acquired department store chain Hertie Waren- und Kaufhaus GmbH
(80 stores, including KaDeWe);
1999 - merged with
Schickedanz Handelswerte GmbH & Co. KG, formed KarstadtQuelle
July 1, 2007 - renamed Arcandor AG.
Rudolph Karstadt - Tuch-, Manufaktur- und
1884 - Michael
Marks opened stall at Leeds Kirkgate Market;
1894 - 12
locations; formed partnership with Thomas Spencer, former
cashier from wholesale company Isaac J. Dewhirst; invested £300;
1903 - Marks and
Spencer Ltd registered as firm with capital of 30,000 £1 shares
(split equally between two founders);
July 1905 - Spencer died;
October 1907 -
Simon Marks (son) joined company; William Chapman, executor of
Spencer estate, named Chairman;
February 1914 - bought London Penny Bazaar
Company; 1915 -
Israel Sieff, very close friend of Simon Marks, elected to Board
of Directors; 1916
- Simon Marks (28) became Chairman;
1926 - started buying goods directly
from manufacturers; November 1930
- flagship store opened at Marble Arch, London (located in
basement, ground floor of newly erected office block);
1931 - introduced
food department, sold produce and canned goods;
1934 - established
Scientific Research Lab to pre-test garments, research
innovative new fabrics; first research lab of any British
retailer; 1935 -
opened first Cafe Bar in Leeds (82 cafe bars by 1942; gradually
phased out in 1950s); Marcus Sieff (son) joined company;
1939 - 234 stores;
1948 - established
Food Technology department; 1956
- all goods sold under St Michael label;
1959 - first retailer to introduce No
Smoking rules in stores; 1964
- Israel Sieff became Chairman;
1970 - 'Sell By Dates' introduced;
1972 - Marcus Sieff
became Chairman; 1975
- opened store on Boulevard Haussman in Paris, first in Europe
(closed in 2001); 1985
- Christmas Hampers tested for first time in 30 stores;
1988 - acquired
Brook Brothers, American clothing company (sold in 2002), Kings
Supermarkets, American food chain (sold in 2006);
May 17, 2004 -
Phillip Green (Revival Acquisitions Limited) launched takeover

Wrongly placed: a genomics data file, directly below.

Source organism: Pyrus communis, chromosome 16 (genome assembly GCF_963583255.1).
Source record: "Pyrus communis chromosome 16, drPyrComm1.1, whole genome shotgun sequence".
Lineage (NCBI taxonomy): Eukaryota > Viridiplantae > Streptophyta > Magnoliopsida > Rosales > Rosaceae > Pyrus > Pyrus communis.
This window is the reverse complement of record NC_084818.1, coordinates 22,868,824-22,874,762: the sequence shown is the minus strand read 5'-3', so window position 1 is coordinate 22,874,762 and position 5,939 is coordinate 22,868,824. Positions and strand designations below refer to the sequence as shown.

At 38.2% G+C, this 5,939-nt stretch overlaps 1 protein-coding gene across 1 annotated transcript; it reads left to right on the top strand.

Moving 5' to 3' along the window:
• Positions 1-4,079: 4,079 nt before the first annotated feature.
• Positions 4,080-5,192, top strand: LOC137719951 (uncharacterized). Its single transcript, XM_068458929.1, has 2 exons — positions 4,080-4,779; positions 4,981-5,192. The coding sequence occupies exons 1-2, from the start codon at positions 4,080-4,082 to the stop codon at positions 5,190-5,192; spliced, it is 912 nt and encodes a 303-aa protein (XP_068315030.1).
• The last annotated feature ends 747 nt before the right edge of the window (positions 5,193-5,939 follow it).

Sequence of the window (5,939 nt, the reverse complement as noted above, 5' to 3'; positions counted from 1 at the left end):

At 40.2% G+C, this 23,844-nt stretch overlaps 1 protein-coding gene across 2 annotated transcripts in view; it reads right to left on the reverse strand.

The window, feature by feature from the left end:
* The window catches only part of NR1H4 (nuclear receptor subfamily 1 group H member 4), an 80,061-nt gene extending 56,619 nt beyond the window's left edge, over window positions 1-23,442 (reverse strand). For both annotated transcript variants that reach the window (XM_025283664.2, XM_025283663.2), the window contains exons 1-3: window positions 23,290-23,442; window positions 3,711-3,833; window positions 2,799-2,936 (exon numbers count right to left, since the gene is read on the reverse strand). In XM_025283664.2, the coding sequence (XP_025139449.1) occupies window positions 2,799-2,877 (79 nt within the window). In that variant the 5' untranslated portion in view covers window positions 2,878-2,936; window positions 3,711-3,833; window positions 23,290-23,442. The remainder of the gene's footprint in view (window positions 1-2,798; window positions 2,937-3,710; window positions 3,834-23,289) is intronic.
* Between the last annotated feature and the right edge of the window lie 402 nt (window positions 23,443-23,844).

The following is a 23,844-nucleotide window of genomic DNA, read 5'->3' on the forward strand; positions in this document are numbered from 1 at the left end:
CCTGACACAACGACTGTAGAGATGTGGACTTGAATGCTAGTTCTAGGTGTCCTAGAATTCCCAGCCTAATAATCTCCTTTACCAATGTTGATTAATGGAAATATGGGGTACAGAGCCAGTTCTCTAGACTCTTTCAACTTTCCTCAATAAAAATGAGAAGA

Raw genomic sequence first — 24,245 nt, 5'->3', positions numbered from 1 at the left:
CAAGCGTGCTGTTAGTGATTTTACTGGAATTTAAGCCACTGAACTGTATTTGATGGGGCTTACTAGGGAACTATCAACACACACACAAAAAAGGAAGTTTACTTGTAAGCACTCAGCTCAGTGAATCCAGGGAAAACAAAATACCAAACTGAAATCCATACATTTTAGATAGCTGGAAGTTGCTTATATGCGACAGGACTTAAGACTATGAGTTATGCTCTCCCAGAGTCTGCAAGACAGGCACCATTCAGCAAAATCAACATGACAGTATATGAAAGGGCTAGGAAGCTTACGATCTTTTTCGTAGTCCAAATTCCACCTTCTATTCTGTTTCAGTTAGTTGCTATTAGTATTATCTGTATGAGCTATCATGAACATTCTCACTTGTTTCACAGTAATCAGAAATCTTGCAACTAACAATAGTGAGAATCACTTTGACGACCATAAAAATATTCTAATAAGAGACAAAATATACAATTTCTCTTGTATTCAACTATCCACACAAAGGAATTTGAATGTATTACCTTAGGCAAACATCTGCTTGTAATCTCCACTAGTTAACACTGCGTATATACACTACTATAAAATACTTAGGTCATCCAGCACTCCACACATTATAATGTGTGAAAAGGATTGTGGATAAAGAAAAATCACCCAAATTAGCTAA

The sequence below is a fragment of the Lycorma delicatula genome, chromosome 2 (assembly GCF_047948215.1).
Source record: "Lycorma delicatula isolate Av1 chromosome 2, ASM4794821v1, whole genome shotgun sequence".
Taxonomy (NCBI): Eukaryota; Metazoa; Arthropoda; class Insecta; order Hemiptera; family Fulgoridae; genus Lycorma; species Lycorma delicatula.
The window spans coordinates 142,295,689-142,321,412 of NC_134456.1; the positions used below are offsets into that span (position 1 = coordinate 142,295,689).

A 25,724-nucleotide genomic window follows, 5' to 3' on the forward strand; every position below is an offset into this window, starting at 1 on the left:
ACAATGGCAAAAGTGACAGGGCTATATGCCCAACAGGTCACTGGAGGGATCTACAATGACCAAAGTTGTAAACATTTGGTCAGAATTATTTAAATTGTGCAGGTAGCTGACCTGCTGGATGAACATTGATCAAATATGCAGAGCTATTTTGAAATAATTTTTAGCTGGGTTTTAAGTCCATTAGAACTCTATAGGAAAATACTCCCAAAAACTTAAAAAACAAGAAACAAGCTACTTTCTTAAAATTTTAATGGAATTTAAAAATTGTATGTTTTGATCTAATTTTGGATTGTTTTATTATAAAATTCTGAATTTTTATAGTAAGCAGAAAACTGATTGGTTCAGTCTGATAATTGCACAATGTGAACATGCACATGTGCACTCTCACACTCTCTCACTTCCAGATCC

attempt; May 31, 2004
- Stuart Rose appointed Chief Executive; pushed business forward
with focus on quality, value, service, innovation, trust (named
Chairman in June 2008).
1885 - Linton
Miller, Webster Rhoads, Simon Gerhart opened Miller, Rhoads, &
Gerhart, dry goods store, in Richmond, VA;
1890 - name changed to Miller & Rhoads;
marked all goods with set, fixed price; shoppers could return
items for any reason, no questions asked;
1906 - incorporated; became Richmond's
largest department store; first Richmond store to install
electric lighting, electric elevator, escalator;
1930s - first large
store in America to be completely air-conditioned;
1967 - merged with
Julius Garfinkel & Co. ( Washington, DC), specialty chain Brooks
Brothers, formed Garfinckel, Brooks Brothers, Miller & Rhoads,
Inc.; 1982 -
acquired by Allied Stores; 1987
- Miller & Rhoads (21 stores) acquired by Philadelphia developer
Kevin Donohue, store management; began to renovate stores, plan
major expansion; 1989
- filed for Chapter 11 bankruptcy protection;
1990 - 4 stores
acquired by May Department Stores Company for about $22.7
million; remaining stores closed.
1885 - Theodor
Althoff, fabric merchant, took over Kurz-, Woll- und
Weibwarengeschaft (haberdashery, linens, woolen goods shop) from
widoewed mother in Dulmen; 1890
- introduced central purchasing;
1910 - 11 stores;
1920 - merged with Rudolph Karstadt AG.
1887 - Henry
Siegel, Frank H. Cooper, Isaac Keim established Siegel, Cooper &
Co. in Chicago; 1900
- employed about 2,000 people; 1901
- formed syndicate of stores (Siegel-Cooper's stores,
Simpson-Crawford-Simpson in Manhattan, Schlesinger and Mayer in
- reorganized, with John Claflin's 40 stores (H.B. Claflin and
Co., Lord & Taylor, Stewart & Co., Hengerer's), into Associated
Dry Goods Corp. (Lord & Taylor largest, most profitable
division); October 1986
- acquired by May Department Stores.
May 29, 1888 -
William Henry Belk (26) opened New York Racket, small bargain
store (22 by 70 feet, about 1,500 square feet total), in Monroe,
NC; started with $750 in savings, $500, 10% interest loan from
local widow, about $3,000 worth of goods taken on consignment
from bankrupt store; paid off debts, netted $3,300 profit in